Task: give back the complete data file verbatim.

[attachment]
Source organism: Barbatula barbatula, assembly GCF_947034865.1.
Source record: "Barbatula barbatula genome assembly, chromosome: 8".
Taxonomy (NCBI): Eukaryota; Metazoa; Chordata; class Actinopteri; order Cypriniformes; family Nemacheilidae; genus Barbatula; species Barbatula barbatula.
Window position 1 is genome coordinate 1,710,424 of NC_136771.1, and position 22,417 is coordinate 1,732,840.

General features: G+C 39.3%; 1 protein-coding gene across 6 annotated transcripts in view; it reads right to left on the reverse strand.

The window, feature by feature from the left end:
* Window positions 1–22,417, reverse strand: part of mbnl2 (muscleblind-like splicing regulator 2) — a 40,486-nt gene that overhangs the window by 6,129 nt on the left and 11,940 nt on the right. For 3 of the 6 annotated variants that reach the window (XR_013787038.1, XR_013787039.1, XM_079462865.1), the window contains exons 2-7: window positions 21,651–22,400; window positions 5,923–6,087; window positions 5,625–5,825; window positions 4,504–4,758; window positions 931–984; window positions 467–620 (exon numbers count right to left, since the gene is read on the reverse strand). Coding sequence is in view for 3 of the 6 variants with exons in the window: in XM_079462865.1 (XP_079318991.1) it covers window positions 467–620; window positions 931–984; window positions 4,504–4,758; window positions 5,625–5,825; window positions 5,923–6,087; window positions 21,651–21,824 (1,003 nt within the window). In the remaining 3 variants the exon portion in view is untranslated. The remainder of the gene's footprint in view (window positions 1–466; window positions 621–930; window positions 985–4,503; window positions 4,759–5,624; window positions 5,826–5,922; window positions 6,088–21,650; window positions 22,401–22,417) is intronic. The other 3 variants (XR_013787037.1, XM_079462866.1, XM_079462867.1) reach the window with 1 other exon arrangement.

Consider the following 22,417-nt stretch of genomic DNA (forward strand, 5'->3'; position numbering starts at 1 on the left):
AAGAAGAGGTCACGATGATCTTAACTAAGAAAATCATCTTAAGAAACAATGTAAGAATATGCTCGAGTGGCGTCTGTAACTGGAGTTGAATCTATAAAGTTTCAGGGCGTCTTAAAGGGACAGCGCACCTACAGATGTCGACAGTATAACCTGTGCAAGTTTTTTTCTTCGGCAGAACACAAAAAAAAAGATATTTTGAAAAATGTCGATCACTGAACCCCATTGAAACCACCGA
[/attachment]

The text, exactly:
Source organism: Barbatula barbatula, assembly GCF_947034865.1.
Source record: "Barbatula barbatula genome assembly, chromosome: 8".
Taxonomy (NCBI): Eukaryota; Metazoa; Chordata; class Actinopteri; order Cypriniformes; family Nemacheilidae; genus Barbatula; species Barbatula barbatula.
Window position 1 is genome coordinate 1,710,424 of NC_136771.1, and position 22,417 is coordinate 1,732,840.

General features: G+C 39.3%; 1 protein-coding gene across 6 annotated transcripts in view; it reads right to left on the reverse strand.

The window, feature by feature from the left end:
* Window positions 1–22,417, reverse strand: part of mbnl2 (muscleblind-like splicing regulator 2) — a 40,486-nt gene that overhangs the window by 6,129 nt on the left and 11,940 nt on the right. For 3 of the 6 annotated variants that reach the window (XR_013787038.1, XR_013787039.1, XM_079462865.1), the window contains exons 2-7: window positions 21,651–22,400; window positions 5,923–6,087; window positions 5,625–5,825; window positions 4,504–4,758; window positions 931–984; window positions 467–620 (exon numbers count right to left, since the gene is read on the reverse strand). Coding sequence is in view for 3 of the 6 variants with exons in the window: in XM_079462865.1 (XP_079318991.1) it covers window positions 467–620; window positions 931–984; window positions 4,504–4,758; window positions 5,625–5,825; window positions 5,923–6,087; window positions 21,651–21,824 (1,003 nt within the window). In the remaining 3 variants the exon portion in view is untranslated. The remainder of the gene's footprint in view (window positions 1–466; window positions 621–930; window positions 985–4,503; window positions 4,759–5,624; window positions 5,826–5,922; window positions 6,088–21,650; window positions 22,401–22,417) is intronic. The other 3 variants (XR_013787037.1, XM_079462866.1, XM_079462867.1) reach the window with 1 other exon arrangement.

Consider the following 22,417-nt stretch of genomic DNA (forward strand, 5'->3'; position numbering starts at 1 on the left):
AAGAAGAGGTCACGATGATCTTAACTAAGAAAATCATCTTAAGAAACAATGTAAGAATATGCTCGAGTGGCGTCTGTAACTGGAGTTGAATCTATAAAGTTTCAGGGCGTCTTAAAGGGACAGCGCACCTACAGATGTCGACAGTATAACCTGTGCAAGTTTTTTTCTTCGGCAGAACACAAAAAAAAAGATATTTTGAAAAATGTCGATCACTGAACCCCATTGAAACCACCGA